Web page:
Failed or altered gliogenesis is a major characteristic of diffuse white matter injury in survivors of premature birth. The developmentally regulated long noncoding RNA (lncRNA) H19 inhibits S-adenosylhomocysteine hydrolase (SAHH) and contributes to methylation of diverse cellular components, such as DNA, RNA, proteins, lipids, and neurotransmitters. We showed that the pregnancy-derived synthetic PreImplantation Factor (sPIF) induces expression of the nuclear receptor corepressor 2 (NCOR2) via H19/SAHH-mediated DNA demethylation. In turn, NCOR2 affects oligodendrocyte differentiation markers. Accordingly, after hypoxic-ischemic brain injury in rodents, myelin protection and oligodendrocytes’ fate are in part modulated by sPIF and H19. Our results revealed an unexpected mechanism of the H19/SAHH axis underlying myelin preservation during brain recovery and its use in treating neurodegenerative diseases can be envisioned.
Marialuigia Spinelli, Celiné Boucard, Sara Ornaghi, Andreina Schoeberlein, Keller Irene, Daniel Coman, Fahmeed Hyder, Longbo Zhang, Valérie Haesler, Angelique Bordey, Eytan Barnea, Michael Paidas, Daniel Surbek, Martin Mueller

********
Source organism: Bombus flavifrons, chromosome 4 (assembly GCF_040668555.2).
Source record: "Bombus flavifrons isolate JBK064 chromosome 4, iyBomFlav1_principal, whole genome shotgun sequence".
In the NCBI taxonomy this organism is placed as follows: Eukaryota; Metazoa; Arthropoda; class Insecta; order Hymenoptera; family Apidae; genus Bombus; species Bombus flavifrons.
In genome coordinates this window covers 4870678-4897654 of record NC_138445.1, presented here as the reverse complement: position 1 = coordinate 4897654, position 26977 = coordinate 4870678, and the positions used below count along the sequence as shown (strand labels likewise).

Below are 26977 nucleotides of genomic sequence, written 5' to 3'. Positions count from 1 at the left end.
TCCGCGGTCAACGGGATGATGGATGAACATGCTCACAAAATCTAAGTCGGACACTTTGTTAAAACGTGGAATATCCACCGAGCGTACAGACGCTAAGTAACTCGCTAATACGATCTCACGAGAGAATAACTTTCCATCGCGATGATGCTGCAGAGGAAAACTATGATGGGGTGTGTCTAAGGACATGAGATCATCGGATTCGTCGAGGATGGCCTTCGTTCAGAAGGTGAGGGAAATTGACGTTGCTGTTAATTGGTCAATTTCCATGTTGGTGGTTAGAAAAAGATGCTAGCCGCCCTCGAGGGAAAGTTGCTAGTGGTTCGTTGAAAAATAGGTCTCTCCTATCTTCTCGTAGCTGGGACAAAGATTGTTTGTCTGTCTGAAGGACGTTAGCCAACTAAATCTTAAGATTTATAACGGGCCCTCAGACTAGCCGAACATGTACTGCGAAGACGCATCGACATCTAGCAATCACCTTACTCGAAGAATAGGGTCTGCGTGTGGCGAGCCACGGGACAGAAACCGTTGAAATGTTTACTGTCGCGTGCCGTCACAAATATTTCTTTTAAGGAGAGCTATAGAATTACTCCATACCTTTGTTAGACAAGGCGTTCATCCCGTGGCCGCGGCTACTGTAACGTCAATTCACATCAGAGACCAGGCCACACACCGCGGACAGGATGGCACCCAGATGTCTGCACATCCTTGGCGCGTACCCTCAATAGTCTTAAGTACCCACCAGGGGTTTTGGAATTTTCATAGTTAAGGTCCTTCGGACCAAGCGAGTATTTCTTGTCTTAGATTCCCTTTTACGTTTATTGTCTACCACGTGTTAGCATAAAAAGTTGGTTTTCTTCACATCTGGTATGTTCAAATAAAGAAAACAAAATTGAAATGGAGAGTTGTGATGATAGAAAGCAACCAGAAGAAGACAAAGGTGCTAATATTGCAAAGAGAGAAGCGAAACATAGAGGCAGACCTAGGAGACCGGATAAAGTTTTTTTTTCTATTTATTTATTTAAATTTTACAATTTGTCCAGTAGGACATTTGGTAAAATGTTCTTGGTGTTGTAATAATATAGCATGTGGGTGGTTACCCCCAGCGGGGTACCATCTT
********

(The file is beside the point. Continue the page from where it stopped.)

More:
During pregnancy, fetal glucose production is suppressed, with rapid activation immediately postpartum. Fatty acid–binding protein 4 (FABP4) was recently demonstrated as a regulator of hepatic glucose production and systemic metabolism in animal models. Here, we studied the role of FABP4 in regulating neonatal glucose hemostasis. Serum samples were collected from pregnant women with normoglycemia or gestational diabetes at term, from the umbilical circulation, and from the newborns within 6 hours of life. The level of FABP4 was higher in the fetal versus maternal circulation, with a further rise in neonates after birth of approximately 3-fold. Neonatal FABP4 inversely correlated with blood glucose, with an approximately 10-fold increase of FABP4 in hypoglycemic neonates. When studied in mice, blood glucose of 12-hour-old WT, Fabp4–/+, and Fabp4–/– littermate mice was 59 ± 13 mg/dL, 50 ± 11 mg/dL, and 43 ± 11 mg/dL, respectively. Similar to our observations in humans, FABP4 levels in WT mouse neonates were approximately 8-fold higher compared with those in adult mice. RNA sequencing of the neonatal liver suggested altered expression of multiple glucagon-regulated pathways in Fabp4–/– mice. Indeed, Fabp4–/– liver glycogen was inappropriately intact, despite a marked hypoglycemia, with rapid restoration of normoglycemia upon injection of recombinant FABP4. Our data suggest an important biological role for the adipokine FABP4 in the orchestrated regulation of postnatal glucose metabolism.